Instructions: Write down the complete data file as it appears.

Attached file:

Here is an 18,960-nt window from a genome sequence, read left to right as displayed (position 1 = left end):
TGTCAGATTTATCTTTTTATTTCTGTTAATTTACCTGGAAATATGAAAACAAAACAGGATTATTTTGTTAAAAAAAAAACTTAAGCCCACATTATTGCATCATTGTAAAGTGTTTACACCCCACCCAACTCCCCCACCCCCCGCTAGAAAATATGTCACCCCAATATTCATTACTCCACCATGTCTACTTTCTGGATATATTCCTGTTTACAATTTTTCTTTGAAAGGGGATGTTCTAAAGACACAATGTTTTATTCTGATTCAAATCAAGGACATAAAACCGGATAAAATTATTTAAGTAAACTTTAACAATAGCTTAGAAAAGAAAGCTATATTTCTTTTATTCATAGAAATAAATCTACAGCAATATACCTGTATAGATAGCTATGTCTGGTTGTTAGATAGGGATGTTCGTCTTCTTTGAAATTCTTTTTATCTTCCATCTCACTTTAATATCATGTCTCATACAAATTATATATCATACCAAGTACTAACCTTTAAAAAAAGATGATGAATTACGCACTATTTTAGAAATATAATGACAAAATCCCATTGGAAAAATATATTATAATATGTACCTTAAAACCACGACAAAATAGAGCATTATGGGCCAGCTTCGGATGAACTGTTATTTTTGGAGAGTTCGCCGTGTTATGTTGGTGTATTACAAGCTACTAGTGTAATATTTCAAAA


Here is an 18,960-nt window from a genome sequence, read left to right as displayed (position 1 = left end):
TGTCAGATTTATCTTTTTATTTCTGTTAATTTACCTGGAAATATGAAAACAAAACAGGATTATTTTGTTAAAAAAAAAACTTAAGCCCACATTATTGCATCATTGTAAAGTGTTTACACCCCACCCAACTCCCCCACCCCCCGCTAGAAAATATGTCACCCCAATATTCATTACTCCACCATGTCTACTTTCTGGATATATTCCTGTTTACAATTTTTCTTTGAAAGGGGATGTTCTAAAGACACAATGTTTTATTCTGATTCAAATCAAGGACATAAAACCGGATAAAATTATTTAAGTAAACTTTAACAATAGCTTAGAAAAGAAAGCTATATTTCTTTTATTCATAGAAATAAATCTACAGCAATATACCTGTATAGATAGCTATGTCTGGTTGTTAGATAGGGATGTTCGTCTTCTTTGAAATTCTTTTTATCTTCCATCTCACTTTAATATCATGTCTCATACAAATTATATATCATACCAAGTACTAACCTTTAAAAAAAGATGATGAATTACGCACTATTTTAGAAATATAATGACAAAATCCCATTGGAAAAATATATTATAATATGTACCTTAAAACCACGACAAAATAGAGCATTATGGGCCAGCTTCGGATGAACTGTTATTTTTGGAGAGTTCGCCGTGTTATGTTGGTGTATTACAAGCTACTAGTGTAATATTTCAAAA